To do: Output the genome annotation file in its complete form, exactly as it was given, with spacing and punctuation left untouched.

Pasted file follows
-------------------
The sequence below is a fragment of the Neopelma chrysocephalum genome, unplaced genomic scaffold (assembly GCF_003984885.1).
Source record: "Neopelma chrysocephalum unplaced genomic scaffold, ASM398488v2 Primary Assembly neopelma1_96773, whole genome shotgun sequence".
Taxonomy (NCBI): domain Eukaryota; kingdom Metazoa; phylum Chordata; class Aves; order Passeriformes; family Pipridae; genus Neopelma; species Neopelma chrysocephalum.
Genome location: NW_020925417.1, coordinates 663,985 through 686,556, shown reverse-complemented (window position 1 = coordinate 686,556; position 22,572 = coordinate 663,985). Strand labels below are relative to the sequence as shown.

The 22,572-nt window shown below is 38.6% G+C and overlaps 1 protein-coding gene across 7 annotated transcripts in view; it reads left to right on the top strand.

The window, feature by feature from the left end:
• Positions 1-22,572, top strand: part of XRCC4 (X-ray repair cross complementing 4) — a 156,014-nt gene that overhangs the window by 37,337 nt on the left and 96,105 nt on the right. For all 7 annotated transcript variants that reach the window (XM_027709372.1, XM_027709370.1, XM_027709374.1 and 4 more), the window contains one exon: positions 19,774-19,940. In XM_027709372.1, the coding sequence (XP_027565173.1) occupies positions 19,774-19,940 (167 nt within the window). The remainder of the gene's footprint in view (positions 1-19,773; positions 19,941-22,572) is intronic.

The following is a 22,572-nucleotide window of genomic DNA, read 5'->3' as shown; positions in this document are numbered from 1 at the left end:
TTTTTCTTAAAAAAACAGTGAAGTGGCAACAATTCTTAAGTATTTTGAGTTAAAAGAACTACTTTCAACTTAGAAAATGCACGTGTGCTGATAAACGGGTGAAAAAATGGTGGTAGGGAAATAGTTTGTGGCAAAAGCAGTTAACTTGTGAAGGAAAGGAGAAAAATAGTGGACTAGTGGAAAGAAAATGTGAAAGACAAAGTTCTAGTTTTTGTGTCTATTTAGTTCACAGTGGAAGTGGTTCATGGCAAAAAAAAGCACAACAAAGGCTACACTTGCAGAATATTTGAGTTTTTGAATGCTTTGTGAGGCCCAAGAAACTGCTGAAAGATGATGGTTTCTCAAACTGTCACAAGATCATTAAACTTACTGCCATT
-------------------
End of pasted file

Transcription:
The sequence below is a fragment of the Neopelma chrysocephalum genome, unplaced genomic scaffold (assembly GCF_003984885.1).
Source record: "Neopelma chrysocephalum unplaced genomic scaffold, ASM398488v2 Primary Assembly neopelma1_96773, whole genome shotgun sequence".
Taxonomy (NCBI): domain Eukaryota; kingdom Metazoa; phylum Chordata; class Aves; order Passeriformes; family Pipridae; genus Neopelma; species Neopelma chrysocephalum.
Genome location: NW_020925417.1, coordinates 663,985 through 686,556, shown reverse-complemented (window position 1 = coordinate 686,556; position 22,572 = coordinate 663,985). Strand labels below are relative to the sequence as shown.

The 22,572-nt window shown below is 38.6% G+C and overlaps 1 protein-coding gene across 7 annotated transcripts in view; it reads left to right on the top strand.

The window, feature by feature from the left end:
• Positions 1-22,572, top strand: part of XRCC4 (X-ray repair cross complementing 4) — a 156,014-nt gene that overhangs the window by 37,337 nt on the left and 96,105 nt on the right. For all 7 annotated transcript variants that reach the window (XM_027709372.1, XM_027709370.1, XM_027709374.1 and 4 more), the window contains one exon: positions 19,774-19,940. In XM_027709372.1, the coding sequence (XP_027565173.1) occupies positions 19,774-19,940 (167 nt within the window). The remainder of the gene's footprint in view (positions 1-19,773; positions 19,941-22,572) is intronic.

The following is a 22,572-nucleotide window of genomic DNA, read 5'->3' as shown; positions in this document are numbered from 1 at the left end:
TTTTTCTTAAAAAAACAGTGAAGTGGCAACAATTCTTAAGTATTTTGAGTTAAAAGAACTACTTTCAACTTAGAAAATGCACGTGTGCTGATAAACGGGTGAAAAAATGGTGGTAGGGAAATAGTTTGTGGCAAAAGCAGTTAACTTGTGAAGGAAAGGAGAAAAATAGTGGACTAGTGGAAAGAAAATGTGAAAGACAAAGTTCTAGTTTTTGTGTCTATTTAGTTCACAGTGGAAGTGGTTCATGGCAAAAAAAAGCACAACAAAGGCTACACTTGCAGAATATTTGAGTTTTTGAATGCTTTGTGAGGCCCAAGAAACTGCTGAAAGATGATGGTTTCTCAAACTGTCACAAGATCATTAAACTTACTGCCATT